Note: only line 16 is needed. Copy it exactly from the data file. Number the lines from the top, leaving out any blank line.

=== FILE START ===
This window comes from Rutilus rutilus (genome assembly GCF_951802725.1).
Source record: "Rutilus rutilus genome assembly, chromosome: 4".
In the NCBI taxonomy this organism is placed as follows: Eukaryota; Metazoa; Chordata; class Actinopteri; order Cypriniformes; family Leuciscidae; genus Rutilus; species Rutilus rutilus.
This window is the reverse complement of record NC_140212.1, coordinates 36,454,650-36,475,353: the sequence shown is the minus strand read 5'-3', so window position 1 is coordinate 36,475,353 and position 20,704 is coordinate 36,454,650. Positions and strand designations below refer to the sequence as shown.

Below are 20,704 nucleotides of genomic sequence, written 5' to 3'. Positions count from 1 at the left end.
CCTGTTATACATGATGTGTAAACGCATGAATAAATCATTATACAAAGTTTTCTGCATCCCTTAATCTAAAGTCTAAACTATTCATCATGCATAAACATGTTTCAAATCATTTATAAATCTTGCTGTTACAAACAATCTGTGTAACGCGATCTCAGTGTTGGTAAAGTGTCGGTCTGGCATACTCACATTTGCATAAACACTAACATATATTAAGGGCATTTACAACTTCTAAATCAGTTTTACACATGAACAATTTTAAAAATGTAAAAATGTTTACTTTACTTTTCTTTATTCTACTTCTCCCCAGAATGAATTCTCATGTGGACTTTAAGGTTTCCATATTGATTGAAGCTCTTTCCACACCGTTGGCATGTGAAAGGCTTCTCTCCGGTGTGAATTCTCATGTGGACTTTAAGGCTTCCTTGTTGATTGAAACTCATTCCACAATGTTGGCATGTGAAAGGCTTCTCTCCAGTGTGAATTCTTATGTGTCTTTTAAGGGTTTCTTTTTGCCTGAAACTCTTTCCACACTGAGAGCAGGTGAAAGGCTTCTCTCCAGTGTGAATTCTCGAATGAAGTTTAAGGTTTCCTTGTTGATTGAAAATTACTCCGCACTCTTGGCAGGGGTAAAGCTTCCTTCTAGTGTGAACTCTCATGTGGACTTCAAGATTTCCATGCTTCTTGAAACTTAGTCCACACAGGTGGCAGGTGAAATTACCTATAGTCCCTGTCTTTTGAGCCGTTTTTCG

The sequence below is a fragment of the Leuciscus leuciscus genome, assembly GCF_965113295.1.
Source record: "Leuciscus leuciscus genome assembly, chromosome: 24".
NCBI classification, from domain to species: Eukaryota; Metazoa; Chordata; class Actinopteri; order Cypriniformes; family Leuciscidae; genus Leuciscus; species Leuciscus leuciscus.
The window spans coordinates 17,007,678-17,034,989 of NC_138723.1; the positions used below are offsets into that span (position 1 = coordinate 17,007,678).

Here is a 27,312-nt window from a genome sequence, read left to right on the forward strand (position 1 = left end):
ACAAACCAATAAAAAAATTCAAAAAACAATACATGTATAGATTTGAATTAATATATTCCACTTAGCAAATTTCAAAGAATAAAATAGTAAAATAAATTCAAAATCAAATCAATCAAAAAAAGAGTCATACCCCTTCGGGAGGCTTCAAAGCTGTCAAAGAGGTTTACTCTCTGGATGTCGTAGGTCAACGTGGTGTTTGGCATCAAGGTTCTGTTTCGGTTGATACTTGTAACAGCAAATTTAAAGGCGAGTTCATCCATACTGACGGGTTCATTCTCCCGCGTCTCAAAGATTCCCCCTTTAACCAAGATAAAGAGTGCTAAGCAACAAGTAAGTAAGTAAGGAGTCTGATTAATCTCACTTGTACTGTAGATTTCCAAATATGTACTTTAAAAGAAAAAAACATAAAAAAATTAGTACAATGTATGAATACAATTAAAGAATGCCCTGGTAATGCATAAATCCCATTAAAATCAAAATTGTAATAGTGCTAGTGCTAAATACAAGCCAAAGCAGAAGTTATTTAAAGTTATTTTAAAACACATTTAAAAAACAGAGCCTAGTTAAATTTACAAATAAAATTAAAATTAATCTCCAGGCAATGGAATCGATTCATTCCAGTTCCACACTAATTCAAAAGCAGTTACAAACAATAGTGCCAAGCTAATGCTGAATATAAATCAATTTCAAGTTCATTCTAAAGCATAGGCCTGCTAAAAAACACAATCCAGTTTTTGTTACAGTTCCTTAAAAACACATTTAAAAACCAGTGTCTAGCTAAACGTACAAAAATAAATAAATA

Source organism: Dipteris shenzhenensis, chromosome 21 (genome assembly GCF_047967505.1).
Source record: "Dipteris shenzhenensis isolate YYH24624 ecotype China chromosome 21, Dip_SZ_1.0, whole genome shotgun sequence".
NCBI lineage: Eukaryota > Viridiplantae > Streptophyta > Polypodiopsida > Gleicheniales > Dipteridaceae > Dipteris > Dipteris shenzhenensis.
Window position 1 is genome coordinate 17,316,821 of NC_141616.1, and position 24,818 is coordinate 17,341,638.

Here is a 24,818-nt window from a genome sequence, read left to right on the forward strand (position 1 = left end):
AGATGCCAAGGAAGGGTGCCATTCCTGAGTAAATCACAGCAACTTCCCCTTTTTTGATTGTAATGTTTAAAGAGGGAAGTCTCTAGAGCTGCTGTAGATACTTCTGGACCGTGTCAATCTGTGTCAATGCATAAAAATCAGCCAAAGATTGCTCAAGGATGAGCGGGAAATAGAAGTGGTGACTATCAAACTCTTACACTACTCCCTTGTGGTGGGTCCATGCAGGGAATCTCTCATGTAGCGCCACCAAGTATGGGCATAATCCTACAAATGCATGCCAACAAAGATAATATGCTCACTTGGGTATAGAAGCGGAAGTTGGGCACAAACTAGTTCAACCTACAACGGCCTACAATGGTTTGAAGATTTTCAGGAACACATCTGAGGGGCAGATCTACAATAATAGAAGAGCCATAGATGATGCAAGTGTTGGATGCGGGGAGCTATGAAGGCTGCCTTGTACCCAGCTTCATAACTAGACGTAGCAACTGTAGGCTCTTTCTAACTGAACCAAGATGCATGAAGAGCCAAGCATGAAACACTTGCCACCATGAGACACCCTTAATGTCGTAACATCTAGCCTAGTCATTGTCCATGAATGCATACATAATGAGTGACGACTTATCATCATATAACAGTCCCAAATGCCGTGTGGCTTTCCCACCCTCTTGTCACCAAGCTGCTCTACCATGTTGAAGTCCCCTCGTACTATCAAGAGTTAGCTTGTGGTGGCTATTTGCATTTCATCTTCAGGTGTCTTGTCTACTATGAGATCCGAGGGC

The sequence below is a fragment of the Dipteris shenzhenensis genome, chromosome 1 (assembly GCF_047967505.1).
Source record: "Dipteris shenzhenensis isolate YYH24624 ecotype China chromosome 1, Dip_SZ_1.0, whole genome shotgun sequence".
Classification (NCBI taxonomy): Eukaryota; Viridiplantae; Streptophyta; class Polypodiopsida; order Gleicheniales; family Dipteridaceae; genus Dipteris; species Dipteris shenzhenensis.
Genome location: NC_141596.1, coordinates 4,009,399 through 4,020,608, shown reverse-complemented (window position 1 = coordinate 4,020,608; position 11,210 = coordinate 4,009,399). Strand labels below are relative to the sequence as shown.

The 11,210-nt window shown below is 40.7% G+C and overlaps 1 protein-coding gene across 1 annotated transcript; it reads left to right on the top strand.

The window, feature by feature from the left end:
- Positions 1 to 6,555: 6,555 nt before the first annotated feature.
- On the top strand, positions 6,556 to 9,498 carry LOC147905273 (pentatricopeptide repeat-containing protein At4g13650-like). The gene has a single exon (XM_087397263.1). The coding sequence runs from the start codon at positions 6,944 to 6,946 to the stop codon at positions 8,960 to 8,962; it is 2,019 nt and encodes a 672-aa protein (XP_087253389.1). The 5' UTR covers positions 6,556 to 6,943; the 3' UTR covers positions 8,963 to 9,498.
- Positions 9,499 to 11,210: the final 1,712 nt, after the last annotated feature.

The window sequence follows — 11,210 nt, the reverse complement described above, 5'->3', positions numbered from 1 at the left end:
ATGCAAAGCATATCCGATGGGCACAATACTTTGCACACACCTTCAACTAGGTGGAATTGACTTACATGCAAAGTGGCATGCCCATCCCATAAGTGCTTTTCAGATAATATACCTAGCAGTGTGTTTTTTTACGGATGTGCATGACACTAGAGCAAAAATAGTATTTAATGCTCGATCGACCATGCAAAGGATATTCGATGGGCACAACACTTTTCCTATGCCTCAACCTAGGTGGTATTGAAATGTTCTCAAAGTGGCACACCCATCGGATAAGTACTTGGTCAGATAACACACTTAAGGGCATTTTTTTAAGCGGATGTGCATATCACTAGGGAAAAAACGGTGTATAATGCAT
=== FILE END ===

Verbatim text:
Window position 1 is genome coordinate 17,316,821 of NC_141616.1, and position 24,818 is coordinate 17,341,638.